Appeal, No. 71, March T., 1951, from decree of Orphans' Court of Allegheny County, 1946, No. 5085, in Estate of George V. Zakatoff, also known as George Zakatoff or Georgey Zakatow or Georchi W. Zakatoff or George W. Zakatoff, Deceased. Decree affirmed; reargument refused June 27, 1951.
R. J. Lucksha, with him Charles Recht, for appellant.
James P. McArdle, with him Paul J. McArdle, for appellee.
Before Drew, C.j., Stern, Jones, Bell, Ladner and Chidsey, JJ.
OPINION BY MR. JUSTICE BELL
This is an appeal from the decree of the Orphans' Court of Allegheny County refusing an issue devastavit
vel non and dismissing an appeal from the decree of the Register of Wills, which admitted to probate the last will of George V. Zakatoff, dated December 29, 1945. Zakatoff, who came to America in 1912, died in Pittsburgh on September 17, 1946. Appellant, an alien non-resident Russian who alleges he is decedent's brother, contends that the aforesaid will was a forgery and that an issue should be granted thereon. His argument is based almost entirely on the fact that the will was signed by a mark, plus inferences and conclusions from inconsequential testimony which he alleges casts doubts and suspicion upon the validity of the will. His petition for an issue was joined in by an escheator appointed by the Commonwealth of Pennsylvania, though their ultimate interests were conflicting and irreconcilable.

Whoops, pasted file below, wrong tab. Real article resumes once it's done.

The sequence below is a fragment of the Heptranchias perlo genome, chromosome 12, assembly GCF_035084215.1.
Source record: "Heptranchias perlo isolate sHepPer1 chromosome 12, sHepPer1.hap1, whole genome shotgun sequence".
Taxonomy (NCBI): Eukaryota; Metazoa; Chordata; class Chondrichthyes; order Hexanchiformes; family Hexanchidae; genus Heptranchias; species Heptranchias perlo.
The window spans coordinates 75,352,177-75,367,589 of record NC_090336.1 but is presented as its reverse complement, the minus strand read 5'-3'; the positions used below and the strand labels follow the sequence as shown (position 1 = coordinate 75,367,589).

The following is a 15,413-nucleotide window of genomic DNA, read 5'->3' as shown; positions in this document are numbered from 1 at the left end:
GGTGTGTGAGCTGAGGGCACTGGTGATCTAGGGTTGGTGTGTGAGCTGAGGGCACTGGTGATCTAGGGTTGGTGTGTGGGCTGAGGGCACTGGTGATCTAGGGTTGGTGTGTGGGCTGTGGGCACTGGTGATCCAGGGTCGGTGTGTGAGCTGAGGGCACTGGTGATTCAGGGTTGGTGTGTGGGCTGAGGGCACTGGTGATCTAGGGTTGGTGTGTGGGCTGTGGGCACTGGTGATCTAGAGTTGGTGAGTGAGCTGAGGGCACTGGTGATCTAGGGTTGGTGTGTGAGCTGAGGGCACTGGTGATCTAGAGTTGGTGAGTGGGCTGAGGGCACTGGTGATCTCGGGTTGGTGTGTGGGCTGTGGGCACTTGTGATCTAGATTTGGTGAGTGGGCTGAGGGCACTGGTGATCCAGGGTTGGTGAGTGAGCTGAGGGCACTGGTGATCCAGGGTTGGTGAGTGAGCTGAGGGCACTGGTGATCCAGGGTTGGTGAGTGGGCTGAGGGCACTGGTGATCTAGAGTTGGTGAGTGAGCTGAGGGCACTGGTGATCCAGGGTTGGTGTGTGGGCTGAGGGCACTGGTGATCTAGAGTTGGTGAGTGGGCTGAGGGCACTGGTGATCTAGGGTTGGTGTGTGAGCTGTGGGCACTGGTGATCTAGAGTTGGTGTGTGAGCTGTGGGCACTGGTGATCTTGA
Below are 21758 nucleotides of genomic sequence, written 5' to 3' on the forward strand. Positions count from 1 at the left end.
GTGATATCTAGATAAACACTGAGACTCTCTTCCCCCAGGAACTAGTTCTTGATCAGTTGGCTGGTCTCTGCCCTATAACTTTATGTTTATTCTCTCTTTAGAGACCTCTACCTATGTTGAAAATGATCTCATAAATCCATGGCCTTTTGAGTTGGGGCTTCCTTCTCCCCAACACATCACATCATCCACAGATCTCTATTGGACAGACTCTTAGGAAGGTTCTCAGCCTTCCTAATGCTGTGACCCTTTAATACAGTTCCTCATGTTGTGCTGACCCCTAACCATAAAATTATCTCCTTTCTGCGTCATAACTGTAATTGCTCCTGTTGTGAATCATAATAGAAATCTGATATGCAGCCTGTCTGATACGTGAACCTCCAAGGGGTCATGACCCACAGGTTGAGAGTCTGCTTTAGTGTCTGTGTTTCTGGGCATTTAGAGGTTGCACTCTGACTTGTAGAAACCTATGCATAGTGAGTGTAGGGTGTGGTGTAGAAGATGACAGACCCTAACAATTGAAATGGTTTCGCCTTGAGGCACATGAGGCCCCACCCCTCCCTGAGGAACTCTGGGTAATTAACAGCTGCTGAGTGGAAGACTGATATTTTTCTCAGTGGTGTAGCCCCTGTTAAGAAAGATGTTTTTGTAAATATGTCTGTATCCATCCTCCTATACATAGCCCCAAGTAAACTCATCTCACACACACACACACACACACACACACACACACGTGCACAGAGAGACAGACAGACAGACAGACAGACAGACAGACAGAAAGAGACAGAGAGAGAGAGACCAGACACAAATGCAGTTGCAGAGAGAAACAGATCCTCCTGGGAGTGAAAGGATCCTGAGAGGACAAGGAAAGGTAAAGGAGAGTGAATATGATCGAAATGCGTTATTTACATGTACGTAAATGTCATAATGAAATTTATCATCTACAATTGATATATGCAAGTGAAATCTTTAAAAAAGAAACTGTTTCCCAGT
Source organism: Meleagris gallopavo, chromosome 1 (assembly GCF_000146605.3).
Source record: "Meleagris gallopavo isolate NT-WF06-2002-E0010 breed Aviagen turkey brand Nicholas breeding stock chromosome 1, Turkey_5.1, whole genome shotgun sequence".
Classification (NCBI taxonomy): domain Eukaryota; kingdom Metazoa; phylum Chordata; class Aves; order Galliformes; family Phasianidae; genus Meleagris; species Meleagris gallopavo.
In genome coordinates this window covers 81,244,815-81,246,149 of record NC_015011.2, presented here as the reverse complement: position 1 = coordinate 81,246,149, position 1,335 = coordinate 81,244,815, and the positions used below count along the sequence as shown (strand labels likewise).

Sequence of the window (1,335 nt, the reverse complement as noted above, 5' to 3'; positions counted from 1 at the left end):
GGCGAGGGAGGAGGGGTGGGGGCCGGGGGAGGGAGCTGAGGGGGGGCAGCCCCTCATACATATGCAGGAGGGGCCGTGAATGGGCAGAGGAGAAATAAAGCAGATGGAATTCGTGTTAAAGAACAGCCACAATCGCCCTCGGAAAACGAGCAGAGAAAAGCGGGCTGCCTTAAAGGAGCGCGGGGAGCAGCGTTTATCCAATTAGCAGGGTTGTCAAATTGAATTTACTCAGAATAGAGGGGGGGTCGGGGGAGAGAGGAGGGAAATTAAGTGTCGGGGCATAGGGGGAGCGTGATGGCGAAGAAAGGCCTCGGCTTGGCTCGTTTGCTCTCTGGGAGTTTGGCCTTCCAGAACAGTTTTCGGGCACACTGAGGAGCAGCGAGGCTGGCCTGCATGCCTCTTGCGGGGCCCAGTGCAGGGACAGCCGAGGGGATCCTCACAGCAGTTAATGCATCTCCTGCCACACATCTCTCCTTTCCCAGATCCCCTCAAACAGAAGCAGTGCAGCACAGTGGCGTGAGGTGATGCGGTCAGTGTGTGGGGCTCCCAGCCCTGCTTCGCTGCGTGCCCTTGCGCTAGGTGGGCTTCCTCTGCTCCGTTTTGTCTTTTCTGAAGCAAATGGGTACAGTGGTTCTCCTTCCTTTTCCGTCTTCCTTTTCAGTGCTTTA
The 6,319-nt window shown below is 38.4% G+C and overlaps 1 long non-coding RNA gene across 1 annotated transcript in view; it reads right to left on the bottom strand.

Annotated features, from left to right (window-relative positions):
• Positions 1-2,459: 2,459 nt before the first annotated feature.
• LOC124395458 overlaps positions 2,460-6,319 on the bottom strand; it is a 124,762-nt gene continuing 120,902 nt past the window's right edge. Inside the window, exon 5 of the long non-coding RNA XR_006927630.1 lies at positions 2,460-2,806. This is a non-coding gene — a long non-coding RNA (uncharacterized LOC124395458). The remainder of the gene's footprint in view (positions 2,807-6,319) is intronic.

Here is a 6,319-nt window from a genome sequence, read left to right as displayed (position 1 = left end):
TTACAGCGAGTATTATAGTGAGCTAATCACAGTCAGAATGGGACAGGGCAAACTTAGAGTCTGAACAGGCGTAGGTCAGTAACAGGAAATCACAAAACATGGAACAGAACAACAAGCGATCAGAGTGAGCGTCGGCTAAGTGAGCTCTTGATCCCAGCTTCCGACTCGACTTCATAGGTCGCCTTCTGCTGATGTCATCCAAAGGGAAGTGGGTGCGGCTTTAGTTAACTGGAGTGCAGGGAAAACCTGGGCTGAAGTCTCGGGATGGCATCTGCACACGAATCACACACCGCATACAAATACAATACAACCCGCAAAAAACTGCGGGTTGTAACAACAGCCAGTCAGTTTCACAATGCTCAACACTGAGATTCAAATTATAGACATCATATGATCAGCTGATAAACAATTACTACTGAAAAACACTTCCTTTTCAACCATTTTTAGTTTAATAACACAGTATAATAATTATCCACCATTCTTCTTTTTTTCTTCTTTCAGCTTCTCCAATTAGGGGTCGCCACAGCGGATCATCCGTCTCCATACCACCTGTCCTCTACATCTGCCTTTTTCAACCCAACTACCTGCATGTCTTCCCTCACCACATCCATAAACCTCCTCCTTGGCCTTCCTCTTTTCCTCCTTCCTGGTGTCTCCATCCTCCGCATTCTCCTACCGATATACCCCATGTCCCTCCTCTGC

Zakatoff, in his very short will, authorized his executor to look after his burial; left $250.00 to his friend Ben Gover; $100.00 to his friend Paul Zenchenko; $100.00 for a Russian Language School in the United States; and "5. The balance of my estate remaining, I leave entirely to may friend George E. Park. I trust and believe in Mr. Park's ability to help my close relations as much as possible if they are still living in Novozibkow in Russia ".*fn* Zakatoff appointed George E. Park to be executor; and then made his mark at the end of the will.
It may not be amiss to note at this point that contestant proved by his three strongest witnesses that Zakatoff told them he believed his father, mother, sister and brother were all dead and that he had no living relatives. Instead of aiding contestant's case, this testimony seems to us to give plausible explanation and ample justification for the omission of any specific bequest to Zakatoff's brother and for the testamentary
gift of the residuary estate to Park, trusting in his ability to help testator's close relations if they are still living in Novozibkow.
The circumstances surrounding the execution of the will may be briefly summarized as follows: Zakatoff, James G. Hilvick, George E. Park, and a friend of Mr. Park, Mrs. Elvira Sack, met in Thompson's Restaurant on Fourth Avenue, in Pittsburgh, about 10:00 a.m. on December 29, 1945. This was a well known meeting place for Russian speaking people. Hilvick was a student of the Russian language and came there that morning at the invitation of Zakatoff and Park and Mrs. Sack came there at Park's request, to witness a will. Zakatoff took from his inside coat pocket a writing which he asserted to be his will and requested Hilvick and Mrs. Sack to act as subscribing witnesses. The handwriting was in the Russian Language. Zakatoff signed the paper in the presence of Hilvick and Mrs. Sack. Hilvick witnessed it but Mrs. Sack refused to witness it because she did not understand the Russian language and would not sign anything she did not understand. Her ...